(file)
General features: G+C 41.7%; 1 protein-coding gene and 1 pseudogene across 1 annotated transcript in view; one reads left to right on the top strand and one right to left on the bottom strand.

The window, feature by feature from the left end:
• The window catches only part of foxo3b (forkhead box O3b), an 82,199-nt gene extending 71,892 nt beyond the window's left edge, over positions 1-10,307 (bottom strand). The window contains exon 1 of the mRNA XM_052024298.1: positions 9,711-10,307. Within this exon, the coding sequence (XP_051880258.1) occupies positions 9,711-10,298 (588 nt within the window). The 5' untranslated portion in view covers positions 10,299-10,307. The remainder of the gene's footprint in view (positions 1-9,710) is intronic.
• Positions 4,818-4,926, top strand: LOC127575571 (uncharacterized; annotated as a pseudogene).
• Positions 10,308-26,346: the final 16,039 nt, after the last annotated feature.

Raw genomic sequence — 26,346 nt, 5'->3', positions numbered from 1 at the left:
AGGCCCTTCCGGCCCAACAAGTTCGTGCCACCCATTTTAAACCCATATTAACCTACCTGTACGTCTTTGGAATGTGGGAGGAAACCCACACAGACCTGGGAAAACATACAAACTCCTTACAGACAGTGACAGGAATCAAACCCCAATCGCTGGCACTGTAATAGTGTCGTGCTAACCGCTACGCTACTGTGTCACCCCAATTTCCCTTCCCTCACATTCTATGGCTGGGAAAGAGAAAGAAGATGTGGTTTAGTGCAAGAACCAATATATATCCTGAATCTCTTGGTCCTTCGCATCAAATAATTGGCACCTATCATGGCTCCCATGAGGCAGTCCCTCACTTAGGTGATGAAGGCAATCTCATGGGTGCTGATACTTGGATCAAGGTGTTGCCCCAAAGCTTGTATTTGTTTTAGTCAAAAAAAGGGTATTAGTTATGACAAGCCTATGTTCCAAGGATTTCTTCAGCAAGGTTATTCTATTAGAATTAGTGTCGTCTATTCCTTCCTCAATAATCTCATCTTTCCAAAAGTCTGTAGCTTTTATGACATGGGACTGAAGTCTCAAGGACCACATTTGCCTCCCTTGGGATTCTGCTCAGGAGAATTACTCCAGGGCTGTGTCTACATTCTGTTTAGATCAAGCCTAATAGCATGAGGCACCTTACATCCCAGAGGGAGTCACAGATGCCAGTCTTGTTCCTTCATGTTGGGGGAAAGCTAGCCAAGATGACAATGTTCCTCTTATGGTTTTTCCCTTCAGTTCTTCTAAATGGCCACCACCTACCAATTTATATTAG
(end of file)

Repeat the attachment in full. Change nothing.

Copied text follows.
General features: G+C 41.7%; 1 protein-coding gene and 1 pseudogene across 1 annotated transcript in view; one reads left to right on the top strand and one right to left on the bottom strand.

The window, feature by feature from the left end:
• The window catches only part of foxo3b (forkhead box O3b), an 82,199-nt gene extending 71,892 nt beyond the window's left edge, over positions 1-10,307 (bottom strand). The window contains exon 1 of the mRNA XM_052024298.1: positions 9,711-10,307. Within this exon, the coding sequence (XP_051880258.1) occupies positions 9,711-10,298 (588 nt within the window). The 5' untranslated portion in view covers positions 10,299-10,307. The remainder of the gene's footprint in view (positions 1-9,710) is intronic.
• Positions 4,818-4,926, top strand: LOC127575571 (uncharacterized; annotated as a pseudogene).
• Positions 10,308-26,346: the final 16,039 nt, after the last annotated feature.

Raw genomic sequence — 26,346 nt, 5'->3', positions numbered from 1 at the left:
AGGCCCTTCCGGCCCAACAAGTTCGTGCCACCCATTTTAAACCCATATTAACCTACCTGTACGTCTTTGGAATGTGGGAGGAAACCCACACAGACCTGGGAAAACATACAAACTCCTTACAGACAGTGACAGGAATCAAACCCCAATCGCTGGCACTGTAATAGTGTCGTGCTAACCGCTACGCTACTGTGTCACCCCAATTTCCCTTCCCTCACATTCTATGGCTGGGAAAGAGAAAGAAGATGTGGTTTAGTGCAAGAACCAATATATATCCTGAATCTCTTGGTCCTTCGCATCAAATAATTGGCACCTATCATGGCTCCCATGAGGCAGTCCCTCACTTAGGTGATGAAGGCAATCTCATGGGTGCTGATACTTGGATCAAGGTGTTGCCCCAAAGCTTGTATTTGTTTTAGTCAAAAAAAGGGTATTAGTTATGACAAGCCTATGTTCCAAGGATTTCTTCAGCAAGGTTATTCTATTAGAATTAGTGTCGTCTATTCCTTCCTCAATAATCTCATCTTTCCAAAAGTCTGTAGCTTTTATGACATGGGACTGAAGTCTCAAGGACCACATTTGCCTCCCTTGGGATTCTGCTCAGGAGAATTACTCCAGGGCTGTGTCTACATTCTGTTTAGATCAAGCCTAATAGCATGAGGCACCTTACATCCCAGAGGGAGTCACAGATGCCAGTCTTGTTCCTTCATGTTGGGGGAAAGCTAGCCAAGATGACAATGTTCCTCTTATGGTTTTTCCCTTCAGTTCTTCTAAATGGCCACCACCTACCAATTTATATTAG